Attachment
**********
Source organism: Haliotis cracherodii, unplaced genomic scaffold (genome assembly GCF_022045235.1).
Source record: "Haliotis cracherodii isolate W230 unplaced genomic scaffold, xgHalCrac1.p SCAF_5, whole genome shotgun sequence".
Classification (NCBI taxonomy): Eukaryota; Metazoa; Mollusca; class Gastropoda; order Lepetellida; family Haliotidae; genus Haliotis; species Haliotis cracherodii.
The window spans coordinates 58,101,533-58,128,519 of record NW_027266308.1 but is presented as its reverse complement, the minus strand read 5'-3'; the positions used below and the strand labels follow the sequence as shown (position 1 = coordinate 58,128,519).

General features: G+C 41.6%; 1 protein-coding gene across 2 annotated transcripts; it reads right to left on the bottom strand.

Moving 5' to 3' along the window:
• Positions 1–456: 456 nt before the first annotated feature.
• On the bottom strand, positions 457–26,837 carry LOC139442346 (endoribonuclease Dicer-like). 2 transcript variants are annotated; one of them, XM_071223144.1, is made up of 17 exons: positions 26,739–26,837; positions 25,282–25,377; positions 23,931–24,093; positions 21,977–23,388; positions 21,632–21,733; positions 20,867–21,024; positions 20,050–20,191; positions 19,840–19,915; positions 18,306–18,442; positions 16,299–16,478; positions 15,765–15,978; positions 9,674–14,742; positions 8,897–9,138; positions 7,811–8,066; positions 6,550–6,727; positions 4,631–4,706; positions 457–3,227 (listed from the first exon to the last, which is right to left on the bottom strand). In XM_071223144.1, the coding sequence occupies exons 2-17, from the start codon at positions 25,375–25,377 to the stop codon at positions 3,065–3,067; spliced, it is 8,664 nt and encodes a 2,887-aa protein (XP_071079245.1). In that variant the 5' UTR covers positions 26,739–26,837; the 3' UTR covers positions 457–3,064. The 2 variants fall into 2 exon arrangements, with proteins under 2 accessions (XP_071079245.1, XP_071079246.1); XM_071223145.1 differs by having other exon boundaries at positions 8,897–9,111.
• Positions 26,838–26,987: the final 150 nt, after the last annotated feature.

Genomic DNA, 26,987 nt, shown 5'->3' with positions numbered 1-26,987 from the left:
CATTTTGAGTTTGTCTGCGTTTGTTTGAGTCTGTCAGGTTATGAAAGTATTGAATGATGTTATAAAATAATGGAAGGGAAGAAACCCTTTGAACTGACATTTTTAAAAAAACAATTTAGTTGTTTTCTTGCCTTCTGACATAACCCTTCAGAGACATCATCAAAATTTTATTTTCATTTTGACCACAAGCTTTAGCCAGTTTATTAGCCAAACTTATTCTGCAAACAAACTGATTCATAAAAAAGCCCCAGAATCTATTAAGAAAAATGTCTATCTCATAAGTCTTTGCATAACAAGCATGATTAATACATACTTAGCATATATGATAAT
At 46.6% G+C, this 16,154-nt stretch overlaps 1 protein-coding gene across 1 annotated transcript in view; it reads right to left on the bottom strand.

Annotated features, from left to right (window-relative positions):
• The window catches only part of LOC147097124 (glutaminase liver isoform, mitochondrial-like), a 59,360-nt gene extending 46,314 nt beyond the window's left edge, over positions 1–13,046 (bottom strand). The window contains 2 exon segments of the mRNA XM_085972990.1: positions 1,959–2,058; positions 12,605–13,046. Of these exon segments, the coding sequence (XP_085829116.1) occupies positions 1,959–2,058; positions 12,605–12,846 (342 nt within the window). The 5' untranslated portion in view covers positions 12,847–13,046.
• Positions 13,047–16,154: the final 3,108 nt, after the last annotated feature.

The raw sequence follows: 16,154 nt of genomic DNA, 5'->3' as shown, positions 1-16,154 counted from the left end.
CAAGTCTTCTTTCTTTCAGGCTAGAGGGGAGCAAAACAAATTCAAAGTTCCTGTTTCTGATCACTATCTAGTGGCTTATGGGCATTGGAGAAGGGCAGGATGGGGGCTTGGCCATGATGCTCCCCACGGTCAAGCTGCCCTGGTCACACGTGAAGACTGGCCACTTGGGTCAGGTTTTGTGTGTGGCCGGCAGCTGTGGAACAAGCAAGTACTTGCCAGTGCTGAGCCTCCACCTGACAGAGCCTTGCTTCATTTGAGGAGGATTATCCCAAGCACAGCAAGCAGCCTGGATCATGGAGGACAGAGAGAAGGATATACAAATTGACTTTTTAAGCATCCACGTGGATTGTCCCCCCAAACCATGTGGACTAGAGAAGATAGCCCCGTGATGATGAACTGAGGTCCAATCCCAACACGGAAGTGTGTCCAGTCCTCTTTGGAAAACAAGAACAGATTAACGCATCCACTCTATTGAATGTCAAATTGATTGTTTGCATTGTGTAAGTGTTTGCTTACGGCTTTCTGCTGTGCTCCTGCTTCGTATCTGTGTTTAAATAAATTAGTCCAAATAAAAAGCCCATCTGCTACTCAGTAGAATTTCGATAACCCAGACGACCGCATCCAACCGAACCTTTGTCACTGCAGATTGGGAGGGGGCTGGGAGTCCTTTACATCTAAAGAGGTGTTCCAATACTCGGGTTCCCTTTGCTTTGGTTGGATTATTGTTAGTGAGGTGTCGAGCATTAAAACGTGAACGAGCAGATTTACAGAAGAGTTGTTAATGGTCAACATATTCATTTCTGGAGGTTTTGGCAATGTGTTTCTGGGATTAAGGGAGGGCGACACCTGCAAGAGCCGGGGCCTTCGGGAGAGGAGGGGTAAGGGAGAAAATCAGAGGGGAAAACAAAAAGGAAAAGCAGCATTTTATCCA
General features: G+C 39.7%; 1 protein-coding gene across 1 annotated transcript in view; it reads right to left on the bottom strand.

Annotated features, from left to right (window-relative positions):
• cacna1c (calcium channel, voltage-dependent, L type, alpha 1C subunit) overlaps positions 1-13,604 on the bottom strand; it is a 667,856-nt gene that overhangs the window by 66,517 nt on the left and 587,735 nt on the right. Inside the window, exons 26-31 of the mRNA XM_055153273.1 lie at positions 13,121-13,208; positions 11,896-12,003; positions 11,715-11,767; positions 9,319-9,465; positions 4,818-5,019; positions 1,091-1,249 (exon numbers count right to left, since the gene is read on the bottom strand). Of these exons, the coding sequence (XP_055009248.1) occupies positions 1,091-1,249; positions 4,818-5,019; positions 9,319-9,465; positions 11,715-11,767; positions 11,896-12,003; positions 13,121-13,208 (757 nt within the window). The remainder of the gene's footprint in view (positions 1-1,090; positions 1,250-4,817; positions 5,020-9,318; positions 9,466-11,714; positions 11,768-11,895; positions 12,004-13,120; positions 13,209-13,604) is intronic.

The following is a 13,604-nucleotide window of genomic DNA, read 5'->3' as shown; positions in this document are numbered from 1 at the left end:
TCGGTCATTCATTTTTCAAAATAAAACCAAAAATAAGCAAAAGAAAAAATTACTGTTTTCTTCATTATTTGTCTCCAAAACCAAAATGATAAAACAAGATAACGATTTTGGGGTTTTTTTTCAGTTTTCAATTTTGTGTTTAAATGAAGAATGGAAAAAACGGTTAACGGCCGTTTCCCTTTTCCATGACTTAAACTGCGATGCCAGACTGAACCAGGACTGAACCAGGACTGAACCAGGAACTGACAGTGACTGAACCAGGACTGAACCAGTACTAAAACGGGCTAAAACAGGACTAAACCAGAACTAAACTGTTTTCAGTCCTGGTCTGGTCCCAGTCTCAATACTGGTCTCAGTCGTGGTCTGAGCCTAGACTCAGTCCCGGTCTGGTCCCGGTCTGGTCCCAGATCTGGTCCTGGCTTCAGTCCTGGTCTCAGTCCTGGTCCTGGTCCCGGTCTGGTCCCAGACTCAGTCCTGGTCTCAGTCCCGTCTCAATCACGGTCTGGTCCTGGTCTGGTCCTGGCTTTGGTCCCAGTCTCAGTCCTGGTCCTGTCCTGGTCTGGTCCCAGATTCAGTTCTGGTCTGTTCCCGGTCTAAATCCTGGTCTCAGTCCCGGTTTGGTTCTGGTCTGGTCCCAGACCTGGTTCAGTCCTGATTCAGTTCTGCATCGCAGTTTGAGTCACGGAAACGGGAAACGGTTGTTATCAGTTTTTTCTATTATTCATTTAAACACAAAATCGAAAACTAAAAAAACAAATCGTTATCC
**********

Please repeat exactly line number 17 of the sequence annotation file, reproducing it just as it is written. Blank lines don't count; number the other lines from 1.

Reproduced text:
CAAGTCTTCTTTCTTTCAGGCTAGAGGGGAGCAAAACAAATTCAAAGTTCCTGTTTCTGATCACTATCTAGTGGCTTATGGGCATTGGAGAAGGGCAGGATGGGGGCTTGGCCATGATGCTCCCCACGGTCAAGCTGCCCTGGTCACACGTGAAGACTGGCCACTTGGGTCAGGTTTTGTGTGTGGCCGGCAGCTGTGGAACAAGCAAGTACTTGCCAGTGCTGAGCCTCCACCTGACAGAGCCTTGCTTCATTTGAGGAGGATTATCCCAAGCACAGCAAGCAGCCTGGATCATGGAGGACAGAGAGAAGGATATACAAATTGACTTTTTAAGCATCCACGTGGATTGTCCCCCCAAACCATGTGGACTAGAGAAGATAGCCCCGTGATGATGAACTGAGGTCCAATCCCAACACGGAAGTGTGTCCAGTCCTCTTTGGAAAACAAGAACAGATTAACGCATCCACTCTATTGAATGTCAAATTGATTGTTTGCATTGTGTAAGTGTTTGCTTACGGCTTTCTGCTGTGCTCCTGCTTCGTATCTGTGTTTAAATAAATTAGTCCAAATAAAAAGCCCATCTGCTACTCAGTAGAATTTCGATAACCCAGACGACCGCATCCAACCGAACCTTTGTCACTGCAGATTGGGAGGGGGCTGGGAGTCCTTTACATCTAAAGAGGTGTTCCAATACTCGGGTTCCCTTTGCTTTGGTTGGATTATTGTTAGTGAGGTGTCGAGCATTAAAACGTGAACGAGCAGATTTACAGAAGAGTTGTTAATGGTCAACATATTCATTTCTGGAGGTTTTGGCAATGTGTTTCTGGGATTAAGGGAGGGCGACACCTGCAAGAGCCGGGGCCTTCGGGAGAGGAGGGGTAAGGGAGAAAATCAGAGGGGAAAACAAAAAGGAAAAGCAGCATTTTATCCA